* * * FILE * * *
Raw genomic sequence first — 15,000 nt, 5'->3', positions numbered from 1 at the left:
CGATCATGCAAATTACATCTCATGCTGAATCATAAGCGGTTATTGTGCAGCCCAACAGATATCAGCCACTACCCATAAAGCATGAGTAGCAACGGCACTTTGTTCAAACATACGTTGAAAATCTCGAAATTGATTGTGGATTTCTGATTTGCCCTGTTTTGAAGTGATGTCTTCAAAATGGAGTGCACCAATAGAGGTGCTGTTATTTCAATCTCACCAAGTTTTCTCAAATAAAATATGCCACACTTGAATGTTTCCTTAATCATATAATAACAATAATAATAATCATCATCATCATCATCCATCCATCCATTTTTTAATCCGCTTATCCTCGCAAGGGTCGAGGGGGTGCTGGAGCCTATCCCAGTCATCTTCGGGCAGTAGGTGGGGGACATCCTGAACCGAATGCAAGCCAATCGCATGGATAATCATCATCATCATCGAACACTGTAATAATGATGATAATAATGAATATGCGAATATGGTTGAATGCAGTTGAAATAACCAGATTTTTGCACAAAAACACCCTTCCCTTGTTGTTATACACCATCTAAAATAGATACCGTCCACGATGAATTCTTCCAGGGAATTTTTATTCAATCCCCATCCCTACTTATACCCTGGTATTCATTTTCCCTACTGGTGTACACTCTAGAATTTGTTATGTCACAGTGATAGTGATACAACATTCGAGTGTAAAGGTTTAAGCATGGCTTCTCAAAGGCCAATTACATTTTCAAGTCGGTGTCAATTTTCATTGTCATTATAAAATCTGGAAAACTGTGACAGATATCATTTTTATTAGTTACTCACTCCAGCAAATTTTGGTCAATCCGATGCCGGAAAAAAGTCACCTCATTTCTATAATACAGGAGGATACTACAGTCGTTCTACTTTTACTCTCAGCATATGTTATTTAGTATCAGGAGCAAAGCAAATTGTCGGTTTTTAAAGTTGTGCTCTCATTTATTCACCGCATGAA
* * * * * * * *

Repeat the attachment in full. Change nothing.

Raw genomic sequence first — 15,000 nt, 5'->3', positions numbered from 1 at the left:
CGATCATGCAAATTACATCTCATGCTGAATCATAAGCGGTTATTGTGCAGCCCAACAGATATCAGCCACTACCCATAAAGCATGAGTAGCAACGGCACTTTGTTCAAACATACGTTGAAAATCTCGAAATTGATTGTGGATTTCTGATTTGCCCTGTTTTGAAGTGATGTCTTCAAAATGGAGTGCACCAATAGAGGTGCTGTTATTTCAATCTCACCAAGTTTTCTCAAATAAAATATGCCACACTTGAATGTTTCCTTAATCATATAATAACAATAATAATAATCATCATCATCATCATCCATCCATCCATTTTTTAATCCGCTTATCCTCGCAAGGGTCGAGGGGGTGCTGGAGCCTATCCCAGTCATCTTCGGGCAGTAGGTGGGGGACATCCTGAACCGAATGCAAGCCAATCGCATGGATAATCATCATCATCATCGAACACTGTAATAATGATGATAATAATGAATATGCGAATATGGTTGAATGCAGTTGAAATAACCAGATTTTTGCACAAAAACACCCTTCCCTTGTTGTTATACACCATCTAAAATAGATACCGTCCACGATGAATTCTTCCAGGGAATTTTTATTCAATCCCCATCCCTACTTATACCCTGGTATTCATTTTCCCTACTGGTGTACACTCTAGAATTTGTTATGTCACAGTGATAGTGATACAACATTCGAGTGTAAAGGTTTAAGCATGGCTTCTCAAAGGCCAATTACATTTTCAAGTCGGTGTCAATTTTCATTGTCATTATAAAATCTGGAAAACTGTGACAGATATCATTTTTATTAGTTACTCACTCCAGCAAATTTTGGTCAATCCGATGCCGGAAAAAAGTCACCTCATTTCTATAATACAGGAGGATACTACAGTCGTTCTACTTTTACTCTCAGCATATGTTATTTAGTATCAGGAGCAAAGCAAATTGTCGGTTTTTAAAGTTGTGCTCTCATTTATTCACCGCATGAA